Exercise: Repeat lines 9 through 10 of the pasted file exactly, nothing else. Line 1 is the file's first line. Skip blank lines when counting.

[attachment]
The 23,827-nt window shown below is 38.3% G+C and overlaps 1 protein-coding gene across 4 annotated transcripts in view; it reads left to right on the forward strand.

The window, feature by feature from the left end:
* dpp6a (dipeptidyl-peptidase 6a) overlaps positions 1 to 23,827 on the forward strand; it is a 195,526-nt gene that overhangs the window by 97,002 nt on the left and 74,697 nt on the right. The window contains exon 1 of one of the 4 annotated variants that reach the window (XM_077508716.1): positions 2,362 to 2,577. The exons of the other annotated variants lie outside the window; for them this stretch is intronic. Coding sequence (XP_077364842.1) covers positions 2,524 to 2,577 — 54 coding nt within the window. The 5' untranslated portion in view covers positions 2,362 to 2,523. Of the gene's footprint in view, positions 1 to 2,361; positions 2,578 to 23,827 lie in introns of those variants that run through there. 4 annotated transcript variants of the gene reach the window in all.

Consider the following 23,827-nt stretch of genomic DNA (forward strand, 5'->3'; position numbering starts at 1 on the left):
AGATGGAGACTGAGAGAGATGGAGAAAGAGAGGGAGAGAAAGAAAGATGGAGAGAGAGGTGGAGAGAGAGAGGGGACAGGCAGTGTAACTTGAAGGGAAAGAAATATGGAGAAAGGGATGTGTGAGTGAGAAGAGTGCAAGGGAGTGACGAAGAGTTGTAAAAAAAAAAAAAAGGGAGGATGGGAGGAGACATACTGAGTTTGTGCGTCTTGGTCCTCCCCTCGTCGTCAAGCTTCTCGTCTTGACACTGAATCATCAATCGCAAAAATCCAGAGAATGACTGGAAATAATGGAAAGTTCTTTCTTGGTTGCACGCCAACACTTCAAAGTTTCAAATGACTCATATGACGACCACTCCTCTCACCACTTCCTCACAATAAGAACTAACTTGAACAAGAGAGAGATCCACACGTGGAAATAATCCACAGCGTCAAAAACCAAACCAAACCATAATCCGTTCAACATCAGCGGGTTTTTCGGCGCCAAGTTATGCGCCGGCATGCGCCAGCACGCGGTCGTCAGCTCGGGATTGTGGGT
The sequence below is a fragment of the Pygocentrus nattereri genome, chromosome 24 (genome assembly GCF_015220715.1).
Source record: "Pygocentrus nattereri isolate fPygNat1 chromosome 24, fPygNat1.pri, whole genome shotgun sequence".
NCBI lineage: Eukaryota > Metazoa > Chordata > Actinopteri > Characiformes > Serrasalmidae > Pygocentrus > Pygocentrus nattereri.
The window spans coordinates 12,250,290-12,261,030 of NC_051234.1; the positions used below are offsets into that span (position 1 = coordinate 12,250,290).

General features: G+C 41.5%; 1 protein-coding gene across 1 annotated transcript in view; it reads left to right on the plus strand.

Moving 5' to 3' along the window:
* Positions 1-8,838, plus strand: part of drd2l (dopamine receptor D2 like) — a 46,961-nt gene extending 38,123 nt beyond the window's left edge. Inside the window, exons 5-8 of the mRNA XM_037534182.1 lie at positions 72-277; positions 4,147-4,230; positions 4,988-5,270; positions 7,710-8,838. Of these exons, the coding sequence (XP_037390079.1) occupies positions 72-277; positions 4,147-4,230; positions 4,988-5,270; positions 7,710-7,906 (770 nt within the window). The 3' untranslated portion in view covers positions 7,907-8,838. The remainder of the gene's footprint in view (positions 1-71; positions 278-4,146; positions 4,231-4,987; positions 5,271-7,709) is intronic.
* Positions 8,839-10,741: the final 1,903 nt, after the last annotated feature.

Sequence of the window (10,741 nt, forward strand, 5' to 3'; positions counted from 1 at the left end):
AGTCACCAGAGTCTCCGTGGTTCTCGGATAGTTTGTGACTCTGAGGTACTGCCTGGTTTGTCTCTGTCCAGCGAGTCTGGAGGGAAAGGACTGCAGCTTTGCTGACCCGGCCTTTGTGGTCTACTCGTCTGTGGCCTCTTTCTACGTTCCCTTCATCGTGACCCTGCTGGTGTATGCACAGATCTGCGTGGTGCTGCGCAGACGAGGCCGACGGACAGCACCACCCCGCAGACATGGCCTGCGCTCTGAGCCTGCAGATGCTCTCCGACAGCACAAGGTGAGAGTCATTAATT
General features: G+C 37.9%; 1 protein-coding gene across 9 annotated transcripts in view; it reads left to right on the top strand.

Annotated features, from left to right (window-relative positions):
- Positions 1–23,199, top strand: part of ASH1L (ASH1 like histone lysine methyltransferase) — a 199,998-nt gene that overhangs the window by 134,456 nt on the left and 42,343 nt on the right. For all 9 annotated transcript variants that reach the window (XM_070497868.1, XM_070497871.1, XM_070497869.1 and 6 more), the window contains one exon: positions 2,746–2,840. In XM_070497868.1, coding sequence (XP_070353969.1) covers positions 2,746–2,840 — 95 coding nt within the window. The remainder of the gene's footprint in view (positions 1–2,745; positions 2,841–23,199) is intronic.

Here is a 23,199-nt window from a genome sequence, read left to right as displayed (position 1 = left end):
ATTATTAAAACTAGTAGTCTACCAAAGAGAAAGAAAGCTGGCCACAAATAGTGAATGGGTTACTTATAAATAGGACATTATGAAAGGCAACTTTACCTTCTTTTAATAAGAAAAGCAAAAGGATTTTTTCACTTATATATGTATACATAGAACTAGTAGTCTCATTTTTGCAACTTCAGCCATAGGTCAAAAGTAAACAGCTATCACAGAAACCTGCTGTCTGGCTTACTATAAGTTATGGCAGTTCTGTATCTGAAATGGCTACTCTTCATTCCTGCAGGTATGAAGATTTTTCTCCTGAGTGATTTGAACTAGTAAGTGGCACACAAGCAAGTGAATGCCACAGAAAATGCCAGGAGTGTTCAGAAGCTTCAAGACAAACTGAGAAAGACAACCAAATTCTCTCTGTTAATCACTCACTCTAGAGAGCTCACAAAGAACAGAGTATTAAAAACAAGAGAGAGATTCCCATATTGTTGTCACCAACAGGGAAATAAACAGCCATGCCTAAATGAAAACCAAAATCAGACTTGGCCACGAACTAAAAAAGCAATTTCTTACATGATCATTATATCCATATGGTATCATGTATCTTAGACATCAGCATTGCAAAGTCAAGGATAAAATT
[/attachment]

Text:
The window spans coordinates 12,250,290-12,261,030 of NC_051234.1; the positions used below are offsets into that span (position 1 = coordinate 12,250,290).

General features: G+C 41.5%; 1 protein-coding gene across 1 annotated transcript in view; it reads left to right on the plus strand.